Photography credit: Dennis Chuah

The Orchid Flower

Beginners

by Anu Dharmani

Originally published in BellaOnline

Posted by Sys Admin about 4 years ago.

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Plants use their flowers to attract attention of their pollinators, which include the likes of birds, bees, bats etc. But mind it, we figure nowhere in their scheme of things and are rather a nuisance! We waste a lot of time and energy of the plants when we pluck off their flowers. Flowers play a very crucial part in the life cycle of angiospermic plants (angiosperms are the flower producing plants). Orchids also belong to this group. 

Through evolution orchid flowers (like all other plants) have developed varying shapes, sizes, colours, fragrances etc.; this to facilitate the process of pollination. Orchid flowers are zygomorphic, which means that they have a bilateral symmetry. This, in turn, means that when you cut up an orchid flower vertically in the middle, both portions are identical. Orchids being monocots have floral parts in the group of 3’s. They have three sepals, three petals, three fused anthers (filaments) and ovaries (carpels).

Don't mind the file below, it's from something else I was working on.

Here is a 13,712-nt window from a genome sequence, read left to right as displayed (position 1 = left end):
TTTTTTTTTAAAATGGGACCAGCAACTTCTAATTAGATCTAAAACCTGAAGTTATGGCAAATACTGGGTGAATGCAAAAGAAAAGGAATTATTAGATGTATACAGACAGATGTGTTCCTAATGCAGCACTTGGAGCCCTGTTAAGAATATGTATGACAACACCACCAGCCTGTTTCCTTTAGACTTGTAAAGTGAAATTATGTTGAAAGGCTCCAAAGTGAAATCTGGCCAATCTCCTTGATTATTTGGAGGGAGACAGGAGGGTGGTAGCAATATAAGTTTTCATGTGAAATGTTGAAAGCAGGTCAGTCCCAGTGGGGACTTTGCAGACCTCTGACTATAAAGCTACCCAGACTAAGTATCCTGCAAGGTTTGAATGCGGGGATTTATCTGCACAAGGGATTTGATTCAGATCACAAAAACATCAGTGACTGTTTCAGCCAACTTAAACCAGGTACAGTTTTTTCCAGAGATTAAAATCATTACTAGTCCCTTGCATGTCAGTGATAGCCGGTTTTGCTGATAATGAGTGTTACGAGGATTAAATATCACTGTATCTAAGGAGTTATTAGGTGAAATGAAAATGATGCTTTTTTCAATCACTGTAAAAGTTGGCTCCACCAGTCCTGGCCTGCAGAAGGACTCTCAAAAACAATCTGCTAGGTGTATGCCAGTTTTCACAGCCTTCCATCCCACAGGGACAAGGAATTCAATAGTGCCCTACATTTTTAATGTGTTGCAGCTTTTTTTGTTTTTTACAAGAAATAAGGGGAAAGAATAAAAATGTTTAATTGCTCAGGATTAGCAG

The parts common to most orchid flowers are: the pedicel or stalk which joins the flower with the stem. The colourful part of the flower is the perianth, which constitutes the non-reproductive part of the flower. It is attached to the pedicel. Perianth has two whorls of sepals and petals, which maybe free or fused together to form a tube. The two main functions of the perianth are to protect the reproductive parts, especially at bud stage and to facilitate pollination by attracting the pollinating agents (birds and bees!). Unlike most plants, sometimes the sepals of orchid flowers more colourful than the petals and possess colours other than green. 

Depending upon the type of pollinators visiting the flower, the orchid develops particular characteristics. Say for example, bright colour is usually seen in bird pollinated flowers, while white coloured and scented flowers are visited by insects (moths and bees). 

Sometimes nectaries are also present either at the base of sepals or petals or the ovaries, to provide further incentives to the insect pollinators.

Orchids have dioecious flowers, i.e. both anthers and ovaries are present inside the perianth. The reproductive parts are fused together in the orchid flower, forming a single structure called the column. The column is also referred to as gynostemium, gyandrium etc.

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